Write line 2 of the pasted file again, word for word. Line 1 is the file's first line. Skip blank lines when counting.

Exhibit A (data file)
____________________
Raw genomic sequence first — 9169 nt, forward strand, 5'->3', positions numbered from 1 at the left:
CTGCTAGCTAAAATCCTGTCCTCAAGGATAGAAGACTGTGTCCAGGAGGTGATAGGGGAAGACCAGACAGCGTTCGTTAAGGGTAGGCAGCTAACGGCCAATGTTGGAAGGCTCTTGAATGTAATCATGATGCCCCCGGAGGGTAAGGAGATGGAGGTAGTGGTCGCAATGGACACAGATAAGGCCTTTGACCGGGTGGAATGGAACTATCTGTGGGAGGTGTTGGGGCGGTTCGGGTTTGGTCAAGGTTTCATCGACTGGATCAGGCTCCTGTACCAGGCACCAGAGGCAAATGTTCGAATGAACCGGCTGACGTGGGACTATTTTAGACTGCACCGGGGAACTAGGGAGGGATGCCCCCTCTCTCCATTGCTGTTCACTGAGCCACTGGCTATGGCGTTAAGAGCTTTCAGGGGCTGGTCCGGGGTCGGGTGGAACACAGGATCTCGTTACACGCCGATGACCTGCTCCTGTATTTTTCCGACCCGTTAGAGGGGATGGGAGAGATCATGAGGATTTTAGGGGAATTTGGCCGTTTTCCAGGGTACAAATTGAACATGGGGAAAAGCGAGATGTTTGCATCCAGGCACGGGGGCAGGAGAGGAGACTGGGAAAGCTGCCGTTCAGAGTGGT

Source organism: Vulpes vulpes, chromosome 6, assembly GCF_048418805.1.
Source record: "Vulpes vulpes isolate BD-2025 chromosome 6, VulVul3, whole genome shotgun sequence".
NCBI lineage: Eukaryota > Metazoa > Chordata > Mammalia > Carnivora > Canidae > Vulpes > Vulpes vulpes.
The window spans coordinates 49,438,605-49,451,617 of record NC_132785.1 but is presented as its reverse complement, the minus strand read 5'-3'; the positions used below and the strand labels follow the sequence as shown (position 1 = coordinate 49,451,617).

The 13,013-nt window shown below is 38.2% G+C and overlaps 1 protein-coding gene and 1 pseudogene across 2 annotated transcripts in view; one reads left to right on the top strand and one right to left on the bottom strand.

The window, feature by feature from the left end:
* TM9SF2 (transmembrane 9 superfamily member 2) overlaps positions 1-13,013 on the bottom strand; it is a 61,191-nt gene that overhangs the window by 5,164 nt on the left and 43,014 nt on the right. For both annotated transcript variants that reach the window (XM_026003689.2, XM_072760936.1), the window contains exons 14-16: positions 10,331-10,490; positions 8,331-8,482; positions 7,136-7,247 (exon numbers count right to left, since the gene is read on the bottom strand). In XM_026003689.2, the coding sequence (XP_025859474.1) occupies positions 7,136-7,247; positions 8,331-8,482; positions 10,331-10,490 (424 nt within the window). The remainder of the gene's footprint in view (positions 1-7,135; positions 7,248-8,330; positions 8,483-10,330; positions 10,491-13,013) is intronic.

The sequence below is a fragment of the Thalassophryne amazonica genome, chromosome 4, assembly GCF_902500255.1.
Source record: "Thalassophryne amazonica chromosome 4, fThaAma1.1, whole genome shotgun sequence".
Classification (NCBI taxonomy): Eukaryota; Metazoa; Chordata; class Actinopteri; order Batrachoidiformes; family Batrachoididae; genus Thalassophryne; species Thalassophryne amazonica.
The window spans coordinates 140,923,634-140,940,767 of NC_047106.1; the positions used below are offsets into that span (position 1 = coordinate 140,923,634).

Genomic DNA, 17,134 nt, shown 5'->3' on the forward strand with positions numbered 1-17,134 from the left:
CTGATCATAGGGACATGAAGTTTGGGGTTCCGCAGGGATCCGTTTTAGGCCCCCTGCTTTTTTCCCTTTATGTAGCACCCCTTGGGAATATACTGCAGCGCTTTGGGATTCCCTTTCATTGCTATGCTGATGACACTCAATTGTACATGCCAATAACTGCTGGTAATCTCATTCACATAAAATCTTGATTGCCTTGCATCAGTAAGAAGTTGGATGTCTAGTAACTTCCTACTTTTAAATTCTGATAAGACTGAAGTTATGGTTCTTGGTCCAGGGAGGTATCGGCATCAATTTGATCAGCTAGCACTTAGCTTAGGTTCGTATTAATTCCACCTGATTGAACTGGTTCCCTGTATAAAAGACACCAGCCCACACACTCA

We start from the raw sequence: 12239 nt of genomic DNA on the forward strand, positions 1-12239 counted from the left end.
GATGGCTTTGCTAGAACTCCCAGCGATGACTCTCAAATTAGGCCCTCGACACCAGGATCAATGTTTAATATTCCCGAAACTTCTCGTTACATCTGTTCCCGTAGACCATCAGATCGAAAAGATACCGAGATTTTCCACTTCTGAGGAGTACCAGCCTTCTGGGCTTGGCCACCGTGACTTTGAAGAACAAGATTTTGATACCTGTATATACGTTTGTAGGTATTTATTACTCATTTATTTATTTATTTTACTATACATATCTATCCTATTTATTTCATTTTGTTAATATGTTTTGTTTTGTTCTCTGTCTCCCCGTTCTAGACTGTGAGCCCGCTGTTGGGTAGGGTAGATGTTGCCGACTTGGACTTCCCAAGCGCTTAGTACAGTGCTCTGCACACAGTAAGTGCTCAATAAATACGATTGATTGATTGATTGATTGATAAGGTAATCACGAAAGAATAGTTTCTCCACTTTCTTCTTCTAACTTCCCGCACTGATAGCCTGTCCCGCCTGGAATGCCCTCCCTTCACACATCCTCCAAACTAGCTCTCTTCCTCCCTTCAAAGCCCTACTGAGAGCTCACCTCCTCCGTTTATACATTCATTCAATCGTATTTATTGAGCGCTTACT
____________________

CTGCTAGCTAAAATCCTGTCCTCAAGGATAGAAGACTGTGTCCAGGAGGTGATAGGGGAAGACCAGACAGCGTTCGTTAAGGGTAGGCAGCTAACGGCCAATGTTGGAAGGCTCTTGAATGTAATCATGATGCCCCCGGAGGGTAAGGAGATGGAGGTAGTGGTCGCAATGGACACAGATAAGGCCTTTGACCGGGTGGAATGGAACTATCTGTGGGAGGTGTTGGGGCGGTTCGGGTTTGGTCAAGGTTTCATCGACTGGATCAGGCTCCTGTACCAGGCACCAGAGGCAAATGTTCGAATGAACCGGCTGACGTGGGACTATTTTAGACTGCACCGGGGAACTAGGGAGGGATGCCCCCTCTCTCCATTGCTGTTCACTGAGCCACTGGCTATGGCGTTAAGAGCTTTCAGGGGCTGGTCCGGGGTCGGGTGGAACACAGGATCTCGTTACACGCCGATGACCTGCTCCTGTATTTTTCCGACCCGTTAGAGGGGATGGGAGAGATCATGAGGATTTTAGGGGAATTTGGCCGTTTTCCAGGGTACAAATTGAACATGGGGAAAAGCGAGATGTTTGCATCCAGGCACGGGGGCAGGAGAGGAGACTGGGAAAGCTGCCGTTCAGAGTGGT